Ante’s Inferno by Griselda Heppel

I tend to review picture books because I can re-read the source many times over before putting pen to paper (or indeed, fingers to keyboard) but I am an avid reader of books for children & young adults myself so although I have to review YA books as an adult as my children are too young to share with, I hope you’ll allow me to indulge my passion with reviewing books longer than 500 words occasionally 🙂

The first book I have chosen is Ante’s Inferno by Griselda Heppel. I chat to Griselda on Twitter, and she’s local to me so although her book sounded interesting I was a little wary of trying it out in case I didn’t like it! I needn’t have worried, this is exactly my kind of book and I would have loved it when I was 10 or 11 too. The book is aimed at the 9-12 age group, and the main protagonists are aged 12/13 but I would say 9+ as it is very accessible as an older read.

To me, this book is primarily about friendship: misunderstandings and miscommunication that get in the way of friendship, and the journeys we take (figurative and literal) to become friends.

Antonia Algonesh, known as Ante, is being bullied. She can’t understand why Florence seems to hate her so much. In an attempt to hide from her tormentor, an accident causes them both to take a journey through the underworld with Gil, a boy who died 100 years before, as their travel companion and sometime guide.

Ante isn’t perfect, there are times when she isn’t entirely likeable. She makes mistakes, she hurts others intentionally and unintentionally, she is a real person. Florence isn’t a clear-cut bully, she is guided by the belief that she has been hurt badly. Although written from Ante’s perspective, as a reader you get an insight into both Ante and Florence’s characters as normal 12-year old girls with all the strengths and faults that come with preadolescence.

Ante, Florence and Gil’s journey through the underworld also acts as an introduction to Greek mythology. I’ve always been fascinated with myths and legends. One of my favourite books as a child was Usborne’s Guide to Greek Myths and Legends which is still in print and covers practically all the characters and places encountered in Ante’s Inferno.

In addition to the journey through mythology, and Ante and Florence’s journey to understanding each other, Gil has his own story to tell. He is not just there as a guide, but with his own demons to face which culminates in some moving scenes set in first world war trenches. The mixture of a mythological underworld and first world war tragedy works surprisingly well.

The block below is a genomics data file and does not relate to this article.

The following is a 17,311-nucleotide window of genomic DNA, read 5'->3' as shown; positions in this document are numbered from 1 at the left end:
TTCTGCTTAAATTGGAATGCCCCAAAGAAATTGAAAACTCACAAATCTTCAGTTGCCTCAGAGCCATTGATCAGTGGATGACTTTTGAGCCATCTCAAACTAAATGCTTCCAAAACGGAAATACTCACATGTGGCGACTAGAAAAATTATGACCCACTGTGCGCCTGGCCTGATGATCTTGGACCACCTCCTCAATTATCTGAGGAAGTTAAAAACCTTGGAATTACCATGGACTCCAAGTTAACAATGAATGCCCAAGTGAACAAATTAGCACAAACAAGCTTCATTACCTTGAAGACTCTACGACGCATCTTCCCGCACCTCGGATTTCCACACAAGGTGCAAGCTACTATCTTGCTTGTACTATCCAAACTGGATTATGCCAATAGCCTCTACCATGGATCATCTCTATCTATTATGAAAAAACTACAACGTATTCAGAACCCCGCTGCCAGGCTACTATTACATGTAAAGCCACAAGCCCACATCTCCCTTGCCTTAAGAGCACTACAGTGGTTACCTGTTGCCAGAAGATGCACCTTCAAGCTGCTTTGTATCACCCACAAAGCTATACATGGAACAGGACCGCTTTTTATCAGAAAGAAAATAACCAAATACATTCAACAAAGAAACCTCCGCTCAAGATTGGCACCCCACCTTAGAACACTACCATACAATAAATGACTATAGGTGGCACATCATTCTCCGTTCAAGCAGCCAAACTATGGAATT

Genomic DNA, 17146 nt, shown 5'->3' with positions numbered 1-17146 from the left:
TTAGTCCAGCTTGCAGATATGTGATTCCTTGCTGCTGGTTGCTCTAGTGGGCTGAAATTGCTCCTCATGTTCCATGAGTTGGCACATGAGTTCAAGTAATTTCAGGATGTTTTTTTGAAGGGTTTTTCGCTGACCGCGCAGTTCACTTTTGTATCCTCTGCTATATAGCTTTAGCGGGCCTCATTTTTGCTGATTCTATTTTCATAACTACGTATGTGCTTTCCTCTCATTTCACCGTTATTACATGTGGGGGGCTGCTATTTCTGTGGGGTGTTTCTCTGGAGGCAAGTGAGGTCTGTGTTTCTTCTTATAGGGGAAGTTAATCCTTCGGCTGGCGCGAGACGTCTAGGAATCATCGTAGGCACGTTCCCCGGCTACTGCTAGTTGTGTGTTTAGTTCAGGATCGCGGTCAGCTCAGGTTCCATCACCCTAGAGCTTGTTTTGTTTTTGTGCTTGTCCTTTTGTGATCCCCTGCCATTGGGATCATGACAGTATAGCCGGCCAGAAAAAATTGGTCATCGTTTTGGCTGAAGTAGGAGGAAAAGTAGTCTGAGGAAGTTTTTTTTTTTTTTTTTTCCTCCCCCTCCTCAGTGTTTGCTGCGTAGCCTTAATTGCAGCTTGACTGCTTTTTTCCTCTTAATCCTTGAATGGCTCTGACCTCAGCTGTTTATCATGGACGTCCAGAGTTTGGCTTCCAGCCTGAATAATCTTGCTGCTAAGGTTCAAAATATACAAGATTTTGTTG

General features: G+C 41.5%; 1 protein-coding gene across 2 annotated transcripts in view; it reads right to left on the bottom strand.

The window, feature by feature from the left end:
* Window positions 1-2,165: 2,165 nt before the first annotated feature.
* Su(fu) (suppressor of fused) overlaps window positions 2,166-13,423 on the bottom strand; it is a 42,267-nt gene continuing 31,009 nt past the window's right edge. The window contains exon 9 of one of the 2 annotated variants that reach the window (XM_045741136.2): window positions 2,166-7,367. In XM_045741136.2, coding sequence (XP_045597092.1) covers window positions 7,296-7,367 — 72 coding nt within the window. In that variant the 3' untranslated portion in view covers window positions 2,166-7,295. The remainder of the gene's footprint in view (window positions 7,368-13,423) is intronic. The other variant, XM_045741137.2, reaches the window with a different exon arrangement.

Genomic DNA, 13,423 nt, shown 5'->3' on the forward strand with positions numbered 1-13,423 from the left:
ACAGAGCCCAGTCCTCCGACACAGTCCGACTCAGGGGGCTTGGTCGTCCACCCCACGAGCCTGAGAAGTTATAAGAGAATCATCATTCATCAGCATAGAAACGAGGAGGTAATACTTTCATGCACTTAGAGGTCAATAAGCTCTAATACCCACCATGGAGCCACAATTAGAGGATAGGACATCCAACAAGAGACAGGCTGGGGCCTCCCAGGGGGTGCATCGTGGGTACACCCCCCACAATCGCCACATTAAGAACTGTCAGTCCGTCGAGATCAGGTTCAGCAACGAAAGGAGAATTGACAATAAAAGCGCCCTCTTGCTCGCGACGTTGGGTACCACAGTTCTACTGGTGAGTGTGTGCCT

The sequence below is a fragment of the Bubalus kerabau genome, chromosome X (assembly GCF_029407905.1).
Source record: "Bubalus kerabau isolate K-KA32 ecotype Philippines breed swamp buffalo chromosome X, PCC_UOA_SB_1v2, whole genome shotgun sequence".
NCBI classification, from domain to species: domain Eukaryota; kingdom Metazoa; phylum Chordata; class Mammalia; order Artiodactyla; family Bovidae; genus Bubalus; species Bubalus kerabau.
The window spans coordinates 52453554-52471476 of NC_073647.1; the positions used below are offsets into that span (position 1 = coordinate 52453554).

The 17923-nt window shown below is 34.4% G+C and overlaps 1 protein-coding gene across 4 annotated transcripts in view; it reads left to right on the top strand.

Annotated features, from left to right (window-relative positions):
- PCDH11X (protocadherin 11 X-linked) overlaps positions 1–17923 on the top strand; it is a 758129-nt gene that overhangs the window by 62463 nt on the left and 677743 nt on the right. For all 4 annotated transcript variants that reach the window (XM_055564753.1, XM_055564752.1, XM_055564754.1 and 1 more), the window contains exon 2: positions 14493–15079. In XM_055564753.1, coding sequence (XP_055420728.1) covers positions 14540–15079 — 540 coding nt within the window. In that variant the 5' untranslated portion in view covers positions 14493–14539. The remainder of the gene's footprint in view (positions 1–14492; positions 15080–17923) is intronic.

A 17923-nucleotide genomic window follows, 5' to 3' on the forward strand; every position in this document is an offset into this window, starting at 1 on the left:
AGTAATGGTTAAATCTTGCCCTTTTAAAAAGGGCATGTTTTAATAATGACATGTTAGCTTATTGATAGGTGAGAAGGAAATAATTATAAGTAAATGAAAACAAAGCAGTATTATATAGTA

The ending of Ante’s Inferno is satisfying, full of hope but tinged with sadness. The protagonists are well realised and believable and Griselda’s re-imagining of the circles of hell with a modern twist is brilliantly funny to boot. Ante’s Inferno is available for download for a mere £3, as well as being in print form for £6.99 (PB) and £8.99 (HB).

After reading this book I ended up being curious about Dante’s Inferno and reading about The Divine Comedy online; remembering the war poetry I studied at secondary school and Blackadder Goes Forth, (first watched aged fourteen); and scouring the shelves for mythology books to read to MG and DG.

As well as the Usborne book mentioned above, which is currently too old for MG and DG, we have the DK book Mythical Beasts and Magical Monsters which covers more than just Greek myths and is a beautiful visual introduction to different culture’s mythology. It’s available from The Book People for £4.99.

Lucy Coat’s Greek Beasts and Heroes series of 12 full-colour illustrated books is ridiculously cheap at £6 from The Book People. I have only read parts of these books but they seem a good introduction to all the different stories of Greek mythology and are beautifully illustrated.

For older readers with an interest in anthropomorphic personifications of abstract concepts I recommend Piers Anthony’s Incarnations of Immortality series (which I haven’t read for many years) and Neil Gaiman’s Sandman.

Note: prices correct at date post written; this is an unsolicited review. I was not asked to write and received no payment for this post. Links are not affiliate links.

One response to “Ante’s Inferno by Griselda Heppel

  1. Pingback: Indie and Self Published Books - Child-Led Chaos

Leave a Reply

Your email address will not be published. Required fields are marked *

CommentLuv badge